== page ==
In “Oh?” news, Merriam-Webster has revealed the word of the year. This word has been searched the most this year and is really pertinent to the general mood — can you guess what it is?
As for new books, the nonfiction releases include LeBron James’ biography The Book of James by Valerie Babb, and a fabulously queer book of advice and inspirational stories: The Old Gays Guide to the Good Life by Mick Peterson, Bill Lyons, Robert Reeves, and Jessay Martin. Another not to miss is Harry N. MacLean’s Starkweather, which looks at a vicious 1958 crime spree that involved America’s first modern-day mass killer.
In fiction, Nita Prose’s The Mystery Guest sees the same protagonist from last year’s mystery, The Maid, as she sleuths her way to victory. Sarah Hawley’s A Demon’s Guide to Wooing a Witch is a magical rom-com romp, and We Must Not Think of Ourselves by Lauren Grodstein bases its narrative on actual WWII archives centered around a Warsaw Ghetto. Finally, YA is offering up some fresh remixes: we have an alternate Beijing setting with a futuristic Les Misérables story in Kingdom of Without by Andrea Tang; and Gwen & Art Are Not in Love by Lex Croucher is a queer, medieval rom-com that has been compared to Heartstopper and A Knight’s Tale.
And, of course, the new releases below also bring that heat — there’s desert magic in a futuristic Niger, a gamer girl rom-com, a Surinamese queer classic, and more.
Like Thunder by Nnedi Okorafor
Okorafor, ever in her Africanfuturist bag, continues The Desert Magician’s Duology, which started with 2007’s Shadow Speaker — though I don’t think you need to have read the first to read this one. In Niger in 2077, desert magician and rain bringer Dikéogu Obidimkpa feels as if he’s losing his mind. And he very well might be. Which makes his journey to save the earth — a journey he went on with shadow speaker Ejii Ubaid years ago that he now realizes never quite finished — all the more complicated. When the two reunite, he’s more powerful than ever, but both rainmaker and shadow speaker have changed, and he doesn’t know if he can hold on to his sanity.
Didn’t See that Coming by Jesse Q. Sutanto
Ms. Sutanto deals in bangers, okay? And this YA shout-out to You’ve Got Mail features a famous gamer girl who uses a secret online identity to keep the male dusties away. She’s so tight-lipped about it that even her sweet online bestie, whose username is Sourdawg, doesn’t know. Which…is fine because that’s online, not IRL. Except that she transfers to the fancy school he goes to, and now that she realizes her feelings are a little deeper than she initially thought, she’s not sure how he’ll react to her secret.
On a Woman’s Madness by Astrid Roemer
This 2023 National Book Award finalist was initially released in 1982 and went on to become a Surinamese queer lit classic. When Noenka tries to divorce her abusive husband of nine days, and he refuses, she leaves her coastal hometown for the capital. Thoroughly unmoored, she finds heated romances but is plagued by the past and society’s expectations. Through Roemer’s rich, descriptive, and, at times, dreamy language, we see Noenka as she tries to understand herself in a world of religious judgment and lingering colonialism.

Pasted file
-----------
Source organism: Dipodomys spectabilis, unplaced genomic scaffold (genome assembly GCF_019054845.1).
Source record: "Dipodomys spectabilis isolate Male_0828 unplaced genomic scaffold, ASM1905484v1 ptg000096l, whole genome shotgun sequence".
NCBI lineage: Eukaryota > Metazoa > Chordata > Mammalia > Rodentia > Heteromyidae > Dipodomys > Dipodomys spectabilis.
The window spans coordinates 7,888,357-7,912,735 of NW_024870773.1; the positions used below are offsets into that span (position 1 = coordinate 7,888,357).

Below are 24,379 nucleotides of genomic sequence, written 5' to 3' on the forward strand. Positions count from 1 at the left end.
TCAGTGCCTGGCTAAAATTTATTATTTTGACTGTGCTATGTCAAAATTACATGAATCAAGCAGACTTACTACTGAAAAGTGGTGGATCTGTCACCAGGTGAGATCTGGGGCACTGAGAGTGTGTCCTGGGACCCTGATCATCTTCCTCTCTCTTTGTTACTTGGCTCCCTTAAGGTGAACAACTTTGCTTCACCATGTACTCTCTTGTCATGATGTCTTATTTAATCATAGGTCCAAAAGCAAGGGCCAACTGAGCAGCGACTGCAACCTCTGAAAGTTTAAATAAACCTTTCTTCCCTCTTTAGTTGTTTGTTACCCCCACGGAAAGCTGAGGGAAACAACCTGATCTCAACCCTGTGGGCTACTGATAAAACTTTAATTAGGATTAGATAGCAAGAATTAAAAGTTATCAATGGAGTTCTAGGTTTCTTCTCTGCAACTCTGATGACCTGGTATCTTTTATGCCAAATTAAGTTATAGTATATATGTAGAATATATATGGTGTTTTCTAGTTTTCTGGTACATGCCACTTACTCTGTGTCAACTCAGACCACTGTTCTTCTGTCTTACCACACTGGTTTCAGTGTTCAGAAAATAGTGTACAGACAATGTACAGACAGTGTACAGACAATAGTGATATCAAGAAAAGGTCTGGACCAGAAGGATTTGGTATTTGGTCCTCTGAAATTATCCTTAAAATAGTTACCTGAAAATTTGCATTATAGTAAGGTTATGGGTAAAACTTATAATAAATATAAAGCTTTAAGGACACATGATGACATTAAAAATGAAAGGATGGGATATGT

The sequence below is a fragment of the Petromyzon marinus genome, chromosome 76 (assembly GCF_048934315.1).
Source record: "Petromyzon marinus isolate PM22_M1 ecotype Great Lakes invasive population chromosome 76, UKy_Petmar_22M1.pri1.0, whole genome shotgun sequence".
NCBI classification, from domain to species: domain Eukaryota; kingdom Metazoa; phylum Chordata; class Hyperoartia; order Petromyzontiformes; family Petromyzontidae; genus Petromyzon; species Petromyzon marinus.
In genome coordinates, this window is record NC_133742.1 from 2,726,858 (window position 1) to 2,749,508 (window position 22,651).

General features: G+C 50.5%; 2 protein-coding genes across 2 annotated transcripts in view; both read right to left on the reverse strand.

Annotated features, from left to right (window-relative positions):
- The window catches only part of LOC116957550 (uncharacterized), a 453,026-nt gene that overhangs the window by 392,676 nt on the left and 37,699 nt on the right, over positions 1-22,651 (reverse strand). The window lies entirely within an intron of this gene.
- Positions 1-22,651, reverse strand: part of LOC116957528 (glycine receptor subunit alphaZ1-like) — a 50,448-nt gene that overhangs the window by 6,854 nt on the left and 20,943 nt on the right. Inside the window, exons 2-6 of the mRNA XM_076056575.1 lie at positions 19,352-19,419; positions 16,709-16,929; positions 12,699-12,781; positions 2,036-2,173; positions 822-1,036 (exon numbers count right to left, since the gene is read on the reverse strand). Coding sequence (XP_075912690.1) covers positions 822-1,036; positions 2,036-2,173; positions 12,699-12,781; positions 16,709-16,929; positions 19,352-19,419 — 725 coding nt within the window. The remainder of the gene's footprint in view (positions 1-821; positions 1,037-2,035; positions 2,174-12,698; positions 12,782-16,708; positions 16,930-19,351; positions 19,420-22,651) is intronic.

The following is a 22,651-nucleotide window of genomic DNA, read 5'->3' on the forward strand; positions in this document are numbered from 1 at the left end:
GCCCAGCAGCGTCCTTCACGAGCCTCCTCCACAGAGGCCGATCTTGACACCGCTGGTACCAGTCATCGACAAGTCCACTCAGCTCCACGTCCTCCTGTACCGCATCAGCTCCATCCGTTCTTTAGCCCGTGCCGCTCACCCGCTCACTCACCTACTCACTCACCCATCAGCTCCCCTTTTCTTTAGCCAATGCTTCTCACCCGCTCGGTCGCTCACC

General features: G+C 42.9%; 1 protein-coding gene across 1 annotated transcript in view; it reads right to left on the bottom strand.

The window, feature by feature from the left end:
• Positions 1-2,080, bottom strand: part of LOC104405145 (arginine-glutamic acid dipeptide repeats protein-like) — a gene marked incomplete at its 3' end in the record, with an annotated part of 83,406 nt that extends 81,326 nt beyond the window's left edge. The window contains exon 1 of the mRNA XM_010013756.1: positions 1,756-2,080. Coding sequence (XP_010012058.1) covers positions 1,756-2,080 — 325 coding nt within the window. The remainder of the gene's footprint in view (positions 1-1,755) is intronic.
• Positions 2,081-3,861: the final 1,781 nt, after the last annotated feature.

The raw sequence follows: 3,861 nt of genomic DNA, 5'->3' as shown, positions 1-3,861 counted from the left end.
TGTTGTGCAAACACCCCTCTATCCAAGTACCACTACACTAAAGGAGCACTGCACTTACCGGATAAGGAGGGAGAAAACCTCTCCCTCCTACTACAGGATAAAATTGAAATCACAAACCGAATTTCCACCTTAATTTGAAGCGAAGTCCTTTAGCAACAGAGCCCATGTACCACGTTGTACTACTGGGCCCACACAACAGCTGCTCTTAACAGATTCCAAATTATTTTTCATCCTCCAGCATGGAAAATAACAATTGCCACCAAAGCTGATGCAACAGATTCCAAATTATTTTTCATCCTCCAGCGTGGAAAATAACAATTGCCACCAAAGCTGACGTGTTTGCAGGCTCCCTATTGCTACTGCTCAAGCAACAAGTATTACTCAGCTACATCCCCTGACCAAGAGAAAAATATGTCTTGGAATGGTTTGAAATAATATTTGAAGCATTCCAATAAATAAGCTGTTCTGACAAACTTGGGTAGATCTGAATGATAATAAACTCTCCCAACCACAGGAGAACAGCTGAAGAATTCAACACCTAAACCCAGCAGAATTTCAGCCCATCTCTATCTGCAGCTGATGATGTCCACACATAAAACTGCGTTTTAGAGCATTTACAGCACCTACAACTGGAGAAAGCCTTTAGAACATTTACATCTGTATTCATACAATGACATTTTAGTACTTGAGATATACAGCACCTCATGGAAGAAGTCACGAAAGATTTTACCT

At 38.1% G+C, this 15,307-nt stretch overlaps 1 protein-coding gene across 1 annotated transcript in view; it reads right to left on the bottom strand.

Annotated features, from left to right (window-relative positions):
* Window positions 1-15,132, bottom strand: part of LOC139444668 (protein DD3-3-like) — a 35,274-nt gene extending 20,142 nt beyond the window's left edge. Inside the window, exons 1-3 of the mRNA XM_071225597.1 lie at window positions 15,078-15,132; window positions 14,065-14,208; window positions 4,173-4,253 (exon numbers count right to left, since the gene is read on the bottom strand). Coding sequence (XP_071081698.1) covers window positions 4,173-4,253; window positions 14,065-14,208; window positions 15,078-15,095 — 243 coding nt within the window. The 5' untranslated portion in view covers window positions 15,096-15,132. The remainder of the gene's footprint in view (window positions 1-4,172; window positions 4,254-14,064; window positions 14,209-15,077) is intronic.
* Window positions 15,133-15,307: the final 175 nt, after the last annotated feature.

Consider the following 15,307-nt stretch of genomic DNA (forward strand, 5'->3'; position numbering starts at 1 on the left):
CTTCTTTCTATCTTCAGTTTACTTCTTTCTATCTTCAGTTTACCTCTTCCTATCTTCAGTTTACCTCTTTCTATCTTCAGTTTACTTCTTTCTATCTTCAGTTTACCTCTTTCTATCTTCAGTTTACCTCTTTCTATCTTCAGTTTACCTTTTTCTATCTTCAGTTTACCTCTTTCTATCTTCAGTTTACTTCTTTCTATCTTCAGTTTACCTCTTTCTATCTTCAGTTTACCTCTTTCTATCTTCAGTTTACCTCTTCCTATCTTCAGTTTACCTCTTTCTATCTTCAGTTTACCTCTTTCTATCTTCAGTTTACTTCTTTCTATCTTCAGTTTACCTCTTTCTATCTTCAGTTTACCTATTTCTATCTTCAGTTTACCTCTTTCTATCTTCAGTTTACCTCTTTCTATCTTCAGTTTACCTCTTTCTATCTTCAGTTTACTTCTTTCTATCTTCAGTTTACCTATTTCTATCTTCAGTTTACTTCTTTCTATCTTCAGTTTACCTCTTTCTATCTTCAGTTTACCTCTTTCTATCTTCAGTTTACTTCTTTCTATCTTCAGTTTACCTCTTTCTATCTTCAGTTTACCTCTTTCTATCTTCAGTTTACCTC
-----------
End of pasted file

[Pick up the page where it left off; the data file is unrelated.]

Listen: On Music, Sound and Us by Michel Faber
I read The Crimson Petal and the White years ago and remember it giving me a little turbulence (the good kind). I would never think the author of that book would write a philosophical book on music, but I’m not mad. With fresh eyes (ears?), Faber looks at how we relate to music, asking both “How do we listen to music?” as well as “Why do we listen to music?” By considering everything that goes into our perception of music — like biology, illness, age, etc. — Faber challenges how music gets classified as “good” or “bad.”
Godly Heathens by H.E. Edgmon
Gem Echols is that enby — someone known to be many people’s queer awakening. But underneath the Georgia Seminole teen’s endearing exterior lies a bundle of nerves and anxiety that only their bestie, trans kid Enzo, understands. But Enzo is miles away in Brooklyn, and Gem’s life just got extra wild. An odd girl named Willa Mae shows up and saves Gem from someone calling themselves the goddess of Death; what’s more, Willa Mae says she and Gem are old companions, and she knows about the visions that haunt Gem. She tells Gem that they are a reincarnated god, and their past trifling ways will have many more gods coming after them.
Kids Run the Show by Delphine de Vigan, translated by Alison Anderson
Here, De Vigan skewers the “kidfluencer” industry, which is more than due. Mélanie and Clara are two women of the same generation who are thrown together when Clara is sent to investigate the abduction of Kimmy, Mélanie’s daughter. Thing is, Mélanie shares the lives of her children nearly all day on her YouTube channel, and any of the millions of the channel’s viewers could be the kidnapper.
Other Book Riot New Releases Resources:
- All the Books, our weekly new book releases podcast, where Liberty and a cast of co-hosts talk about eight books out that week that we’ve read and loved.
- The New Books Newsletter, where we send you an email of the books out this week that are getting buzz.
- Finally, if you want the real inside scoop on new releases, you have to check out Book Riot’s New Release Index! That’s where I find 90% of new releases, and you can filter by trending books, Rioters’ picks, and even LGBTQ new releases!
This post originally appeared on BookRiot.com.